IOWA 90, NORTHWESTERN 84: BLUDER'S BUNCH MAKES HISTORY

USA TODAY Sports

These ladies got game.

While the men's basketball team is getting a great deal of (well-deserved) attention this year, it would be a mistake to ignore Iowa's other basketball, too.  Because the ladies can flat out ball this year.  On Monday night they picked up their 19th win of the season (against just six losses) and improved to 7-4 in Big Ten play, just two games back of league leader Penn State (who Iowa beat on the road in impressive fashion last week).  Most importantly, though, the win was Lisa Bluder's 270th win at Iowa, breaking a tie with former Iowa coach C. Vivian Stringer for the most wins all-time at Iowa.  Bluder now has that record all to herself; congratulations, Coach Bluder.  That's one hell of an accomplishment.

There's video footage of Bluder's postgame comments (as well as a video that Iowa put together to honor her) available here.

In the game itself, Iowa used a strong shooting performance (33/64, or 51.6%, overall and 26/46, or 56.5%, on 2-point shots) to edge Northwestern, 90-84.  Iowa made it more interesting than it probably needed to be down the stretch by missing several free throws and having a few dumb turnovers, but in all they shot very well and Northwestern wasn't able to slow them down much on defense.  Melissa Dixon led Iowa with 24 points and did most of her damage from behind the 3-point line (6/9 from deep).  Dixon was ably assisted by Iowa's best player, Samantha Logic, who screwed around (not really) and almost got another triple-double (20 points, 10 assists, 8 rebounds).  She already has two triple doubles this season (the most recent one came in last Thursday's win over Penn State: 14 points, 11 rebounds, 10 assists).

Not surprisingly, Logic's recent run of stellar form netted her Big Ten Player of the Week honors:

PSD talked about Roy Devyn Marble's case for Big Ten Player of the Year earlier today, but it's getting to the point where we should probably wonder about Logic's case, too.  Here are her stats in B1G play:

PPG: 14.5 (14th)
RPG: 7.2 (10th)
APG: 8.2 (1st)
SPG: 2.9 (1st)
FG%: .496 (10th)
FT%: .868 (10th)
A/TO: 2.1 (3rd)

Several other players are better than her at scoring or rebounding, but no one comes close to matching her all-around excellence and versatility.  She's also an ironman (ironwoman?), playing the full 40 minutes in three of Iowa's last four games.  (She played 38 last night -- slacker.)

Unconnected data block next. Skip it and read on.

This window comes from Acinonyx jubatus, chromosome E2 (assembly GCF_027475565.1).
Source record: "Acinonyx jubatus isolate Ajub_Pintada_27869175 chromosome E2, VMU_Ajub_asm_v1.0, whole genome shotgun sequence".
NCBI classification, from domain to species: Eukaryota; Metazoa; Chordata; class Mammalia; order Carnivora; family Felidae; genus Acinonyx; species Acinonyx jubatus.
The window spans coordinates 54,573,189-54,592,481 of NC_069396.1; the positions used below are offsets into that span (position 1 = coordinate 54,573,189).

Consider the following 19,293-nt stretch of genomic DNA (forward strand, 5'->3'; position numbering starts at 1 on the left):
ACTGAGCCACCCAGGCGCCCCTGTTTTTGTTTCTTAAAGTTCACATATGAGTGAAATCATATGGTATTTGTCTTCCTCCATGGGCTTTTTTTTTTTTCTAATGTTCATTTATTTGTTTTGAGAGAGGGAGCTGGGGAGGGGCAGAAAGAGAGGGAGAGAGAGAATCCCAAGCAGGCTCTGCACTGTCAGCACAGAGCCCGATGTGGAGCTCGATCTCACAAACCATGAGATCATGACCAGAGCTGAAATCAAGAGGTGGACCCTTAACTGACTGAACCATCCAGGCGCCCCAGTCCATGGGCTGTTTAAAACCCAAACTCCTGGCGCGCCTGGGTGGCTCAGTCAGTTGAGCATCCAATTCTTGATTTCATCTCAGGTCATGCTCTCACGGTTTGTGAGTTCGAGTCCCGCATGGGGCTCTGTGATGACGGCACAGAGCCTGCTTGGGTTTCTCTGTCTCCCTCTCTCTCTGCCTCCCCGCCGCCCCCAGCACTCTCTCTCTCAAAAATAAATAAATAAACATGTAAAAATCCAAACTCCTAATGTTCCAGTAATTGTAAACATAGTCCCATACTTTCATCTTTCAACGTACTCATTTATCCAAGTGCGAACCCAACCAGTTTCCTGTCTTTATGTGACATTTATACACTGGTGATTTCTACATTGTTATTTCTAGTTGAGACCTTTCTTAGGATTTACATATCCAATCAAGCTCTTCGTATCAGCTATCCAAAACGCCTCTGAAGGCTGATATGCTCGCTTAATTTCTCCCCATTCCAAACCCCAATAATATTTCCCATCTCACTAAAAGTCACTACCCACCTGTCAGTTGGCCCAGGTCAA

Aside from Logic and Dixon, Iowa's also received key contributions this year from Bethany Doolittle and Ally Disterhoft.  Doolittle is Iowa's main (read: only) post threat and she's been very effective: 14.0 ppg, 4.9 rpg, and a B1G-best 3.4 blocks per game.  Disterhoft, a true freshman out of Iowa City West and a top 100 recruit a year ago, has made an immediate impact as another perimeter scoring threat for the Hawks.  She's averaging 13.1 ppg on a scorching 53.6 FG%, including a team-best 43.3% from deep.  She's only started six games this season, too, so she's likely a contender for Sixth Woman of the Year in the Big Ten (as well as Newcomer of the Year, possibly).

In all, offense is unquestionably Iowa's calling card.  Iowa's averaging 79.7 ppg, 24th best in the nation.  In B1G play alone, they're averaging 76.9 ppg, a full 2 ppg better than the next highest-scoring team (Purdue).  Unfortunately, they're also dead last in the B1G in scoring defense, conceding 76.0 ppg.  So yeah: the Iowa women are going to run, they're going to try and score a lot of points... but they're also going to give up a lot of points.  When Iowa's shots are falling, they're very capable of beating almost anyone.  Unfortunately, when their shots are off, they're in big trouble.

At 19-6, 7-4 in Big Ten play, Iowa's firmly in the NCAA Tournament field.  The most recent Bracketology update at ESPN has them as a 7-seed, taking on 10-seed Florida.  Like last year, Iowa City is a host site for the first two rounds of the NCAA Tournament and, since the women's NCAA Tournament is all about getting as many butts in seats as possible, Iowa will get to play at home for one (and two, if they win) game in the tournament.  Iowa's made the NCAA Tournament six straight years and is on the cusp of making it for a seventh straight year; they've been a remarkably consistent team under Bluder.  The only thing she hasn't been able to at Iowa: get past the second round.  The ability of this team to accomplish that feat will likely depend on what matchups they get in the NCAA Tournament -- and that will depend on how high they can get their seed.  The problem with being a 7-8-9 seed, of course, is that you get stuck playing a 1 or 2 seed in the second round if you get out of the first round; unsurprisingly, playing one of the eight best teams in the country is a losing proposition more often than not.  Still, that's a matter for another day.  For now, we should just celebrate Iowa's other very good basketball team -- and their history-making coach.

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